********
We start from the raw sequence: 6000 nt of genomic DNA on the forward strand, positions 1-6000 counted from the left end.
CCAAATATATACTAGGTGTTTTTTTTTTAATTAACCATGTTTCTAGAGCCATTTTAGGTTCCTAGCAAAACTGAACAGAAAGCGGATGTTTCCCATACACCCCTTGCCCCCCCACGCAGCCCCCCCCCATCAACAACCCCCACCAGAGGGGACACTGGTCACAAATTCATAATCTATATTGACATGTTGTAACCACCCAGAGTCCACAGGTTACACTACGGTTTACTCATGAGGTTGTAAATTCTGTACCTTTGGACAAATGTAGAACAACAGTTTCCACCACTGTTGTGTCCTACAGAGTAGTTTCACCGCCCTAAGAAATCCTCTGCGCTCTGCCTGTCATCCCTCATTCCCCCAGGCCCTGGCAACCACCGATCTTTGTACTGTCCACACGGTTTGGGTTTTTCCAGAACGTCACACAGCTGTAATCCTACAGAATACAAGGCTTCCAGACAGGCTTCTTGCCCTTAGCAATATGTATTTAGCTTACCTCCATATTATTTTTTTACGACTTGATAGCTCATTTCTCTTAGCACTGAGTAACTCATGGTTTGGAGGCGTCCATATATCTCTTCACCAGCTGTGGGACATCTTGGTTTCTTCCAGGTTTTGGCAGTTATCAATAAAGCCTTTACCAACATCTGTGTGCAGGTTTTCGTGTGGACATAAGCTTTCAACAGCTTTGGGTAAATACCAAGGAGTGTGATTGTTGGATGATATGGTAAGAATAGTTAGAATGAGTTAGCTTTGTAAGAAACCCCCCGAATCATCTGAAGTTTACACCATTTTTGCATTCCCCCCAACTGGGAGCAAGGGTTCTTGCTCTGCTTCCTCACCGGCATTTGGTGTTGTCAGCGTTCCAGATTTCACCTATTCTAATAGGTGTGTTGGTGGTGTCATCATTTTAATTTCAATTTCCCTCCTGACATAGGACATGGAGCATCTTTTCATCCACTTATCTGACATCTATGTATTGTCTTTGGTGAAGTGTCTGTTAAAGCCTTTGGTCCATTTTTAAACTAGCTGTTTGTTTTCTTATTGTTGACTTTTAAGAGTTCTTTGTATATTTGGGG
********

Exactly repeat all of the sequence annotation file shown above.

We start from the raw sequence: 6000 nt of genomic DNA on the forward strand, positions 1-6000 counted from the left end.
CCAAATATATACTAGGTGTTTTTTTTTTAATTAACCATGTTTCTAGAGCCATTTTAGGTTCCTAGCAAAACTGAACAGAAAGCGGATGTTTCCCATACACCCCTTGCCCCCCCACGCAGCCCCCCCCCATCAACAACCCCCACCAGAGGGGACACTGGTCACAAATTCATAATCTATATTGACATGTTGTAACCACCCAGAGTCCACAGGTTACACTACGGTTTACTCATGAGGTTGTAAATTCTGTACCTTTGGACAAATGTAGAACAACAGTTTCCACCACTGTTGTGTCCTACAGAGTAGTTTCACCGCCCTAAGAAATCCTCTGCGCTCTGCCTGTCATCCCTCATTCCCCCAGGCCCTGGCAACCACCGATCTTTGTACTGTCCACACGGTTTGGGTTTTTCCAGAACGTCACACAGCTGTAATCCTACAGAATACAAGGCTTCCAGACAGGCTTCTTGCCCTTAGCAATATGTATTTAGCTTACCTCCATATTATTTTTTTACGACTTGATAGCTCATTTCTCTTAGCACTGAGTAACTCATGGTTTGGAGGCGTCCATATATCTCTTCACCAGCTGTGGGACATCTTGGTTTCTTCCAGGTTTTGGCAGTTATCAATAAAGCCTTTACCAACATCTGTGTGCAGGTTTTCGTGTGGACATAAGCTTTCAACAGCTTTGGGTAAATACCAAGGAGTGTGATTGTTGGATGATATGGTAAGAATAGTTAGAATGAGTTAGCTTTGTAAGAAACCCCCCGAATCATCTGAAGTTTACACCATTTTTGCATTCCCCCCAACTGGGAGCAAGGGTTCTTGCTCTGCTTCCTCACCGGCATTTGGTGTTGTCAGCGTTCCAGATTTCACCTATTCTAATAGGTGTGTTGGTGGTGTCATCATTTTAATTTCAATTTCCCTCCTGACATAGGACATGGAGCATCTTTTCATCCACTTATCTGACATCTATGTATTGTCTTTGGTGAAGTGTCTGTTAAAGCCTTTGGTCCATTTTTAAACTAGCTGTTTGTTTTCTTATTGTTGACTTTTAAGAGTTCTTTGTATATTTGGGG